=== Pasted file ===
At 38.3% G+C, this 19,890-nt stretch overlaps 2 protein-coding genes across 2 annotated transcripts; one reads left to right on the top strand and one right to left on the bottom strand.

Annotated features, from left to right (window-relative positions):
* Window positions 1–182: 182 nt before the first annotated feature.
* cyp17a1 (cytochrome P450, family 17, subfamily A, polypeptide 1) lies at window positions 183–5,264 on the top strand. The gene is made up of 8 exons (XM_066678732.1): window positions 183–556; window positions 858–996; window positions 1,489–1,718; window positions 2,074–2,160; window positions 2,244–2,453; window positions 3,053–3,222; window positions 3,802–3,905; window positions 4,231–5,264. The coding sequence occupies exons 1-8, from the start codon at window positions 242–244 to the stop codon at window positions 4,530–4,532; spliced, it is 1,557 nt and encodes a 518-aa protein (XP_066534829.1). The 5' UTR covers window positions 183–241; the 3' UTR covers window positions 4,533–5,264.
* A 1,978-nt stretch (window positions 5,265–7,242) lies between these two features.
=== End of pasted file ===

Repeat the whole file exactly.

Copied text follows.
At 38.3% G+C, this 19,890-nt stretch overlaps 2 protein-coding genes across 2 annotated transcripts; one reads left to right on the top strand and one right to left on the bottom strand.

Annotated features, from left to right (window-relative positions):
* Window positions 1–182: 182 nt before the first annotated feature.
* cyp17a1 (cytochrome P450, family 17, subfamily A, polypeptide 1) lies at window positions 183–5,264 on the top strand. The gene is made up of 8 exons (XM_066678732.1): window positions 183–556; window positions 858–996; window positions 1,489–1,718; window positions 2,074–2,160; window positions 2,244–2,453; window positions 3,053–3,222; window positions 3,802–3,905; window positions 4,231–5,264. The coding sequence occupies exons 1-8, from the start codon at window positions 242–244 to the stop codon at window positions 4,530–4,532; spliced, it is 1,557 nt and encodes a 518-aa protein (XP_066534829.1). The 5' UTR covers window positions 183–241; the 3' UTR covers window positions 4,533–5,264.
* A 1,978-nt stretch (window positions 5,265–7,242) lies between these two features.